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Social Skills and other help,


Well-Known Member
V.I.P Member
Would like people to contribute to this thread, with advice and help for others. Add anything that people might have questions about, and I'll add as well. Never know what to say when I've attended a funeral.

What not to say when someone dies

Even those with the best intentions might say something inappropriate to the bereaved. Hurtful sentiments can damage relationships; so many individuals stay away, fearing they'll say the wrong thing.

So what can you do? Stick to the basics when speaking with the bereaved. Communicate in some way your sadness at their loss and if you have some knowledge of the deceased, mention a quality you admired. For example: "I was sad to hear of Jill's death. I found her interesting and fun to be with."

Statements that get you into trouble are often your interpretation of the loss. Here are some areas you might want to avoid:

1. Comments that minimize the loss, such as: "You must be relieved that this is over" or "It’s for the best that she didn't linger."

2. Inappropriate statements, such as: "This is a blessing in disguise."

3. Any suggestion there is something good in the experience, such as: "Look on the bright side" or "Every cloud has a silver lining."

4. Comparisons of your pain and your experience to the person who is grieving, such as: "You must feel as dreadful as I did when I got my divorce."

5. Any reference that you know how they feel; it's impossible to know how another person is feeling, even if you have experienced a similar loss.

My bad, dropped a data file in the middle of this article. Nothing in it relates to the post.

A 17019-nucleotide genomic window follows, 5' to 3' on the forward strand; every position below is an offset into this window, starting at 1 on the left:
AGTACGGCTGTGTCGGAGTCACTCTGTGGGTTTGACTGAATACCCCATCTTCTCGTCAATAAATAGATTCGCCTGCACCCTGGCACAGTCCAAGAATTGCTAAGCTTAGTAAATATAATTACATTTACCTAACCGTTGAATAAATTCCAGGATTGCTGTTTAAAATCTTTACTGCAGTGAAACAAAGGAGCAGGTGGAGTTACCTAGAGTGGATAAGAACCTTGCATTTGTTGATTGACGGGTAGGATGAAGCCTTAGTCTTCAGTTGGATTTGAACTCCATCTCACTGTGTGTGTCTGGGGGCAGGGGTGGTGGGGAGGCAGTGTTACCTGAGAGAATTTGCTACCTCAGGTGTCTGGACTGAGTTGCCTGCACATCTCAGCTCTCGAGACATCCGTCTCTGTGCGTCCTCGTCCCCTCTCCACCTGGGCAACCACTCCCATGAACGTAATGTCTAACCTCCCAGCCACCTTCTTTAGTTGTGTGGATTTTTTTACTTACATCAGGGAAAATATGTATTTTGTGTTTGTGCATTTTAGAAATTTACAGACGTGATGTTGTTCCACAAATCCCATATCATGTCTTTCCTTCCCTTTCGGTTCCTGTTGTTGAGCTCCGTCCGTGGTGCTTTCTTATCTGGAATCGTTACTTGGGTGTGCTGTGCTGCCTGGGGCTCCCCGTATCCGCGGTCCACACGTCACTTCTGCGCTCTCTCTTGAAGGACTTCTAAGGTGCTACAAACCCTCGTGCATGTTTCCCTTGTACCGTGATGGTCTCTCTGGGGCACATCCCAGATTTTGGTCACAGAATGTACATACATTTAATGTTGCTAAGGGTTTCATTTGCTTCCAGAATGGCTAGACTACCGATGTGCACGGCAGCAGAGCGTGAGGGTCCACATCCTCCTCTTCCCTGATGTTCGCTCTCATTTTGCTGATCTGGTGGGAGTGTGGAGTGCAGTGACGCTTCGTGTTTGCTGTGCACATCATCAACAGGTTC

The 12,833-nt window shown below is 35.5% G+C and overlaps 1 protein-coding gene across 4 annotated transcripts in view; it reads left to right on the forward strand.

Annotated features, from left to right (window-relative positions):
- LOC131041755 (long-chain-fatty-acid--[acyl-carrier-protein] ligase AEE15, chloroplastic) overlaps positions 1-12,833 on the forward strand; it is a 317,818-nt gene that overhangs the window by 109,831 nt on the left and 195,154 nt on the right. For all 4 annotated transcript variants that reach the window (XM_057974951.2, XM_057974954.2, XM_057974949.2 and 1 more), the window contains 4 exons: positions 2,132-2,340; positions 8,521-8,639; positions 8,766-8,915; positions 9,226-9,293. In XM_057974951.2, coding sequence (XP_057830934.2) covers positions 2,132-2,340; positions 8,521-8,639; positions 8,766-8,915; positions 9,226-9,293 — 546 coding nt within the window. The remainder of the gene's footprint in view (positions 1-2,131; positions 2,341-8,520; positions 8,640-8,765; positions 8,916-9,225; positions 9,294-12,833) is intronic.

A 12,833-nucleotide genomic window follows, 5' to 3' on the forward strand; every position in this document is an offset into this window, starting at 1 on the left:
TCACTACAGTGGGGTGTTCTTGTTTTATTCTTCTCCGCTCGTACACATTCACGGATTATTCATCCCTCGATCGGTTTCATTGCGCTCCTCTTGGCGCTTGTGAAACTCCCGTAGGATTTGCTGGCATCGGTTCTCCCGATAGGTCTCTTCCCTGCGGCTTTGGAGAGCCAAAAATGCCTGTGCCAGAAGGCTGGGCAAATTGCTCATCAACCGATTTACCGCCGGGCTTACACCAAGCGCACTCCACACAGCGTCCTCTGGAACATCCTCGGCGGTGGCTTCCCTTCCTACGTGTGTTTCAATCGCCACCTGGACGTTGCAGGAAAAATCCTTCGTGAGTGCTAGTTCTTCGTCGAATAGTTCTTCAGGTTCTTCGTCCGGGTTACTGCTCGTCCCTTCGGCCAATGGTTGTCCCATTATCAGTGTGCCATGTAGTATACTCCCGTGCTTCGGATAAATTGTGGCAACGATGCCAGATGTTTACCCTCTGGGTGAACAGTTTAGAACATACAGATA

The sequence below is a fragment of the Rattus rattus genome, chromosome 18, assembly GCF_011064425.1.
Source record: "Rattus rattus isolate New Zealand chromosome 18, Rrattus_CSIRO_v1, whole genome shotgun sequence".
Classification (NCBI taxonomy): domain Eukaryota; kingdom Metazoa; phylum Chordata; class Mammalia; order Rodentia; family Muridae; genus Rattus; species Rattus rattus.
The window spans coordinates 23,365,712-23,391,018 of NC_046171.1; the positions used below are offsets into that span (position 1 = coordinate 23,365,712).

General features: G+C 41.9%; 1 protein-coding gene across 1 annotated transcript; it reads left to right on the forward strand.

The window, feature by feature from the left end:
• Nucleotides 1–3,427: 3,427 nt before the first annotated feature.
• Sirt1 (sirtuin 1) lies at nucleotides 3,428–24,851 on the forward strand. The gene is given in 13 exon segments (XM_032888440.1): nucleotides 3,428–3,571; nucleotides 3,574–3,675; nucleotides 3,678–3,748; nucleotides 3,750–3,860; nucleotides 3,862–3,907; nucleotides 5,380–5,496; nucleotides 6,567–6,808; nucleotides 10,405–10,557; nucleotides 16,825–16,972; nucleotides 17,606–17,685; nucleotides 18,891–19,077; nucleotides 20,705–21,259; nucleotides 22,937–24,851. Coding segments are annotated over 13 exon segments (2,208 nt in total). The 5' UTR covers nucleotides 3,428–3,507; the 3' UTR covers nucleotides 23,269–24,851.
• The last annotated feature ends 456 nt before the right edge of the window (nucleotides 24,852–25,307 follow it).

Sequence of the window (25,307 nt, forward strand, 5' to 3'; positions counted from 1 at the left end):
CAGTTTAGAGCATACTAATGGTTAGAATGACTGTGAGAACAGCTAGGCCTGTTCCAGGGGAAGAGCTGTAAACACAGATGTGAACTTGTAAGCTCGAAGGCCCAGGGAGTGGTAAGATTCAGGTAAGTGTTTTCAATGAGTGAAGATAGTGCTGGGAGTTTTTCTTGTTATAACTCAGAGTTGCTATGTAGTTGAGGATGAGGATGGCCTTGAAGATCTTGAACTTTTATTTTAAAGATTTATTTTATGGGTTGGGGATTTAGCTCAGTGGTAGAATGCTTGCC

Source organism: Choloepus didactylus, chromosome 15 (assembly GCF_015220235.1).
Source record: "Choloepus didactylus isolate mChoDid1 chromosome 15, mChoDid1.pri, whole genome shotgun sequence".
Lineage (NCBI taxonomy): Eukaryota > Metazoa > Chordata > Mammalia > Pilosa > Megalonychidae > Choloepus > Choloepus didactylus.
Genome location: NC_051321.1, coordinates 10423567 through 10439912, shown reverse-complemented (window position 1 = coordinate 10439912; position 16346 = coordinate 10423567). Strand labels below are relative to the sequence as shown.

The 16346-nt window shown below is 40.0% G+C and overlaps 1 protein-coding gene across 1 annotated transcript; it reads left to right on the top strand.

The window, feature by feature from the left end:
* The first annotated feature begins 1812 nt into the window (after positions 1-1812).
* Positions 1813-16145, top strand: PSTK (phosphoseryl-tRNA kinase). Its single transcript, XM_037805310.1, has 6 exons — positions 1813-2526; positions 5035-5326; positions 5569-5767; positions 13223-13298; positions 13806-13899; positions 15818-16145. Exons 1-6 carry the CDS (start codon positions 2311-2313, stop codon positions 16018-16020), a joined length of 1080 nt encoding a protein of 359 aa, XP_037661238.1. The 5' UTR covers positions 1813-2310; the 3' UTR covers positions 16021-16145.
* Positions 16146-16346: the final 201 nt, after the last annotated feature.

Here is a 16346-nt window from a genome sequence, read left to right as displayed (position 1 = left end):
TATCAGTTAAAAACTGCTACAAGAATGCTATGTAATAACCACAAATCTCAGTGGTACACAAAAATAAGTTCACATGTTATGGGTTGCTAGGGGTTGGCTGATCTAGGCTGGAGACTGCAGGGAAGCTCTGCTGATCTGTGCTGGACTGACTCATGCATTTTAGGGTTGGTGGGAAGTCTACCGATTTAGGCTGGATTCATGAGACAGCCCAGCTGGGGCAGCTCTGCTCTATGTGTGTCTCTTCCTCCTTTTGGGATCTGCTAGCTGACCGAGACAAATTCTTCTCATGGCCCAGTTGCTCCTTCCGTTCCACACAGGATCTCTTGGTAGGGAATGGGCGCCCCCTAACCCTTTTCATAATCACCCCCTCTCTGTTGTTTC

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For funerals, I just offer my condolences to the family and nothing else. I just keep my mouth shut. I never say much. I am a big believer in not saying anything unless I have something to say.
Think I was in shock when I read the things not to say, as I've said some of them, repeating what I've heard others say.
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I never speak at funerals. I don't speak much anyway. I avoid sad things as much as possible.
I think if you are close with the person, it is more likely okay to say things such as I faced something similar and/or be specific.

Since the person would trust you more, they would know what you really mean. As a general rule, and if you aren't 100% sure about the context of the situation, follow Mia's rules listed above.

[Some] people in mourning want people to show they truly care. Mia's rules show you some things not to do that would sound so fake even if you meant otherwise.
Additional things to say afterwards.

I'm sorry for your loss.

I'll call you in a few days to see how you're doing. (But only if you'll actually do so)

Finally, remember that everyone feels awkward during these situations; the most important thing you can do, still, is to express your sympathy and give the bereaved a chance to talk or ask for help if they need to.
Now I just stick platitudes or nothing at all.
I once had a really good friend living in another city who lost her father. I told her that if she needed to get away for a few days she could stay at my place. I've never heard of her since.
Think that maybe "Sorry for your loss" is about all I can handle.
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Mia I hate platitudes too. I hate to say them or write them. I just do, because they're "safe". If they really are too much to utter, I keep quiet.
It's sad that we live in a society where many NTs try to look for the littlest thing to "get away" from others. Sometimes they are in the wrong. So selfish and disgustingly disrespectful for arcan's ex-friend to use that situation as an "excuse" to leave the friendship w/ no talking out about it.

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